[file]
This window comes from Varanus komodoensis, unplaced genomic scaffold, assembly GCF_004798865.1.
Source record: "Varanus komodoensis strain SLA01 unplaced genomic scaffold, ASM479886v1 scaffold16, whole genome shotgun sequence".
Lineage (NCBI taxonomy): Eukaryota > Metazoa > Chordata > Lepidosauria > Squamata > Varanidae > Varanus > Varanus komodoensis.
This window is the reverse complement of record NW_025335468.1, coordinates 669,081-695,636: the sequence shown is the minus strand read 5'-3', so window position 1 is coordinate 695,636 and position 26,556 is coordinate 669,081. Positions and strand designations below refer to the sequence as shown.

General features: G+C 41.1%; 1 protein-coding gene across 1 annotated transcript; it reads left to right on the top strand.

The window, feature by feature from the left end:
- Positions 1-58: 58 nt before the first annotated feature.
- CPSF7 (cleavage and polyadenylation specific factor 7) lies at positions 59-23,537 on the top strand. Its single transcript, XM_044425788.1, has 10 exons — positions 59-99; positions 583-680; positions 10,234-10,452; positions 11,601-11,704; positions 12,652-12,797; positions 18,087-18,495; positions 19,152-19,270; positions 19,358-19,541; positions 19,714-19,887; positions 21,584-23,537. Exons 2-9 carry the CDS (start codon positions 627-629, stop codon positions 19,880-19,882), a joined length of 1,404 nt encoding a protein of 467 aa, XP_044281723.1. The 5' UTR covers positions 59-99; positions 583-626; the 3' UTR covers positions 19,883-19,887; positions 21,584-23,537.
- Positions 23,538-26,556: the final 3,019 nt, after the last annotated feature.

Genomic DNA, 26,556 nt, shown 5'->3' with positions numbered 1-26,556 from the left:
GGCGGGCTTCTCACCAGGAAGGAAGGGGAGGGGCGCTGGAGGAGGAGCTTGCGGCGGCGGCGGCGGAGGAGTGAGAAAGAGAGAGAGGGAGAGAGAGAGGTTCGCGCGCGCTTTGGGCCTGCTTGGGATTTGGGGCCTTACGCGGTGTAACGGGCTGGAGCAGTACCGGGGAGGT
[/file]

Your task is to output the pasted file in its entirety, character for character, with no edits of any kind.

This window comes from Varanus komodoensis, unplaced genomic scaffold, assembly GCF_004798865.1.
Source record: "Varanus komodoensis strain SLA01 unplaced genomic scaffold, ASM479886v1 scaffold16, whole genome shotgun sequence".
Lineage (NCBI taxonomy): Eukaryota > Metazoa > Chordata > Lepidosauria > Squamata > Varanidae > Varanus > Varanus komodoensis.
This window is the reverse complement of record NW_025335468.1, coordinates 669,081-695,636: the sequence shown is the minus strand read 5'-3', so window position 1 is coordinate 695,636 and position 26,556 is coordinate 669,081. Positions and strand designations below refer to the sequence as shown.

General features: G+C 41.1%; 1 protein-coding gene across 1 annotated transcript; it reads left to right on the top strand.

The window, feature by feature from the left end:
- Positions 1-58: 58 nt before the first annotated feature.
- CPSF7 (cleavage and polyadenylation specific factor 7) lies at positions 59-23,537 on the top strand. Its single transcript, XM_044425788.1, has 10 exons — positions 59-99; positions 583-680; positions 10,234-10,452; positions 11,601-11,704; positions 12,652-12,797; positions 18,087-18,495; positions 19,152-19,270; positions 19,358-19,541; positions 19,714-19,887; positions 21,584-23,537. Exons 2-9 carry the CDS (start codon positions 627-629, stop codon positions 19,880-19,882), a joined length of 1,404 nt encoding a protein of 467 aa, XP_044281723.1. The 5' UTR covers positions 59-99; positions 583-626; the 3' UTR covers positions 19,883-19,887; positions 21,584-23,537.
- Positions 23,538-26,556: the final 3,019 nt, after the last annotated feature.

Genomic DNA, 26,556 nt, shown 5'->3' with positions numbered 1-26,556 from the left:
GGCGGGCTTCTCACCAGGAAGGAAGGGGAGGGGCGCTGGAGGAGGAGCTTGCGGCGGCGGCGGCGGAGGAGTGAGAAAGAGAGAGAGGGAGAGAGAGAGGTTCGCGCGCGCTTTGGGCCTGCTTGGGATTTGGGGCCTTACGCGGTGTAACGGGCTGGAGCAGTACCGGGGAGGT